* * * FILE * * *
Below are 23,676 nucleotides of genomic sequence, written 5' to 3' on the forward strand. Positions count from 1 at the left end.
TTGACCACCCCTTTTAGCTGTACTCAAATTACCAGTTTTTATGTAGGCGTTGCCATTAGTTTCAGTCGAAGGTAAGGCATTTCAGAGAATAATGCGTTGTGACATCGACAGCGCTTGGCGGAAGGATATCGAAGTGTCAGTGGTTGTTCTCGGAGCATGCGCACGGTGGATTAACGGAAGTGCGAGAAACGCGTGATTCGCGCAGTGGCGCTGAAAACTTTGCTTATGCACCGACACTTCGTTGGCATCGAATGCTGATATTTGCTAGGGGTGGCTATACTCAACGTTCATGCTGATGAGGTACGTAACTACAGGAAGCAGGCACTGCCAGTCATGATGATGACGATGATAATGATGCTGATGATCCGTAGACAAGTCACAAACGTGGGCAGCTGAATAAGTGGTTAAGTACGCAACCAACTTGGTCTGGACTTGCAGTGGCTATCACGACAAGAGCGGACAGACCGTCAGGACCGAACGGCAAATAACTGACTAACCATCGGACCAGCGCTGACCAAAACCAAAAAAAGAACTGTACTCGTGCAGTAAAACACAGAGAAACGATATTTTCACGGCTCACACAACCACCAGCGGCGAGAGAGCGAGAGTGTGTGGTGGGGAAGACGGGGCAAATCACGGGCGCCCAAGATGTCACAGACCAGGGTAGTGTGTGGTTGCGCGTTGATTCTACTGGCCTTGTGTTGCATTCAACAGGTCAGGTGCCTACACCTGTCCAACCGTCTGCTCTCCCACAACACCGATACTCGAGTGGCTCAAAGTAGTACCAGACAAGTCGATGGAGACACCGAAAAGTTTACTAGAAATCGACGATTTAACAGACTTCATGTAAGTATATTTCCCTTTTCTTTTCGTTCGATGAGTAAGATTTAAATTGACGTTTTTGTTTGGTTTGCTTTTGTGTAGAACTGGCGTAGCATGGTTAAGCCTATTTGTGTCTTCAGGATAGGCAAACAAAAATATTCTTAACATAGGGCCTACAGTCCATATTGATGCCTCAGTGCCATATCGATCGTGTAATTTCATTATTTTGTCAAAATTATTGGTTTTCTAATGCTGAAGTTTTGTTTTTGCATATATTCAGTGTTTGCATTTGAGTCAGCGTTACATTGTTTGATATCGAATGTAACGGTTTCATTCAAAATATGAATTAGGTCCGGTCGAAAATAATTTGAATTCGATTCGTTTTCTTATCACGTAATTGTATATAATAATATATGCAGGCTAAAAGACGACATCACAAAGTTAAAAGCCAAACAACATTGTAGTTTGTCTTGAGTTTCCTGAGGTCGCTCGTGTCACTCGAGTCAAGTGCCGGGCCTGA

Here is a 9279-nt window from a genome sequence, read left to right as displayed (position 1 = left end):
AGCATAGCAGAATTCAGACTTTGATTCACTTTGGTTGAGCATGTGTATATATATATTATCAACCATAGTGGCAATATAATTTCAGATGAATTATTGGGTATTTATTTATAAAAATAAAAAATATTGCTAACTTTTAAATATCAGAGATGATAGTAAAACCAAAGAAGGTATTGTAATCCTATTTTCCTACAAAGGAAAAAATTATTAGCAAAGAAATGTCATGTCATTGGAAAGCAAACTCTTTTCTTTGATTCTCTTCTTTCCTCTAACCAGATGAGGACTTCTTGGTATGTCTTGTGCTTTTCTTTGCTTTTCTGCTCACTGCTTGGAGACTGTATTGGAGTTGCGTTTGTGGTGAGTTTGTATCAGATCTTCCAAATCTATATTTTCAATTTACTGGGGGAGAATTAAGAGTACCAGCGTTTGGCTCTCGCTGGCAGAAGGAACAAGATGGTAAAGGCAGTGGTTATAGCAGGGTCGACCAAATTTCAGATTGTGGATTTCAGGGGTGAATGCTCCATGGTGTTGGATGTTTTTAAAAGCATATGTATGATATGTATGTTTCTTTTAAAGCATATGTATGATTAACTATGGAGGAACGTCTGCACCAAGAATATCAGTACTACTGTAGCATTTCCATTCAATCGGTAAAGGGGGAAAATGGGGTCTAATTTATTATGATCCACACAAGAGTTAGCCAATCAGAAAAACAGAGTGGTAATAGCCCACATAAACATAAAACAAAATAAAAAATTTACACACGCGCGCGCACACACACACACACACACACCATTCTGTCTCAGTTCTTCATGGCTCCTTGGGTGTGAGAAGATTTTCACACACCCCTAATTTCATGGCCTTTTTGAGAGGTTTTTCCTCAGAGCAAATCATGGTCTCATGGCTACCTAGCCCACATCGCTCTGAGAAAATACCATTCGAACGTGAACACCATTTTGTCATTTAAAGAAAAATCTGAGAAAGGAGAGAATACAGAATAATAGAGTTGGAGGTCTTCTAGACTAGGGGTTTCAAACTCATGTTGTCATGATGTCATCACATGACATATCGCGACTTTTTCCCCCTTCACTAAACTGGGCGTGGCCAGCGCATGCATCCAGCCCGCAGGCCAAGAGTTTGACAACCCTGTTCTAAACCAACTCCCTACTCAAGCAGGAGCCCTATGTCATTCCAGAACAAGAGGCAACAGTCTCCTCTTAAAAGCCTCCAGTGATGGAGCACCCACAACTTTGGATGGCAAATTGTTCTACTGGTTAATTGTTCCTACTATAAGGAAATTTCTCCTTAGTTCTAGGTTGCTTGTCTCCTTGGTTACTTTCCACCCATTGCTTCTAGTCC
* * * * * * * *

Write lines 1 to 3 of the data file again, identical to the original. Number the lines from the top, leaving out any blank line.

Below are 23,676 nucleotides of genomic sequence, written 5' to 3' on the forward strand. Positions count from 1 at the left end.
TTGACCACCCCTTTTAGCTGTACTCAAATTACCAGTTTTTATGTAGGCGTTGCCATTAGTTTCAGTCGAAGGTAAGGCATTTCAGAGAATAATGCGTTGTGACATCGACAGCGCTTGGCGGAAGGATATCGAAGTGTCAGTGGTTGTTCTCGGAGCATGCGCACGGTGGATTAACGGAAGTGCGAGAAACGCGTGATTCGCGCAGTGGCGCTGAAAACTTTGCTTATGCACCGACACTTCGTTGGCATCGAATGCTGATATTTGCTAGGGGTGGCTATACTCAACGTTCATGCTGATGAGGTACGTAACTACAGGAAGCAGGCACTGCCAGTCATGATGATGACGATGATAATGATGCTGATGATCCGTAGACAAGTCACAAACGTGGGCAGCTGAATAAGTGGTTAAGTACGCAACCAACTTGGTCTGGACTTGCAGTGGCTATCACGACAAGAGCGGACAGACCGTCAGGACCGAACGGCAAATAACTGACTAACCATCGGACCAGCGCTGACCAAAACCAAAAAAAGAACTGTACTCGTGCAGTAAAACACAGAGAAACGATATTTTCACGGCTCACACAACCACCAGCGGCGAGAGAGCGAGAGTGTGTGGTGGGGAAGACGGGGCAAATCACGGGCGCCCAAGATGTCACAGACCAGGGTAGTGTGTGGTTGCGCGTTGATTCTACTGGCCTTGTGTTGCATTCAACAGGTCAGGTGCCTACACCTGTCCAACCGTCTGCTCTCCCACAACACCGATACTCGAGTGGCTCAAAGTAGTACCAGACAAGTCGATGGAGACACCGAAAAGTTTACTAGAAATCGACGATTTAACAGACTTCATGTAAGTATATTTCCCTTTTCTTTTCGTTCGATGAGTAAGATTTAAATTGACGTTTTTGTTTGGTTTGCTTTTGTGTAGAACTGGCGTAGCATGGTTAAGCCTATTTGTGTCTTCAGGATAGGCAAACAAAAATATTCTTAACATAGGGCCTACAGTCCATATTGATGCCTCAGTGCCATATCGATCGTGTAATTTCATTATTTTGTCAAAATTATTGGTTTTCTAATGCTGAAGTTTTGTTTTTGCATATATTCAGTGTTTGCATTTGAGTCAGCGTTACATTGTTTGATATCGAATGTAACGGTTTCATTCAAAATATGAATTAGGTCCGGTCGAAAATAATTTGAATTCGATTCGTTTTCTTATCACGTAATTGTATATAATAATATATGCAGGCTAAAAGACGACATCACAAAGTTAAAAGCCAAACAACATTGTAGTTTGTCTTGAGTTTCCTGAGGTCGCTCGTGTCACTCGAGTCAAGTGCCGGGCCTGA

Here is a 9279-nt window from a genome sequence, read left to right as displayed (position 1 = left end):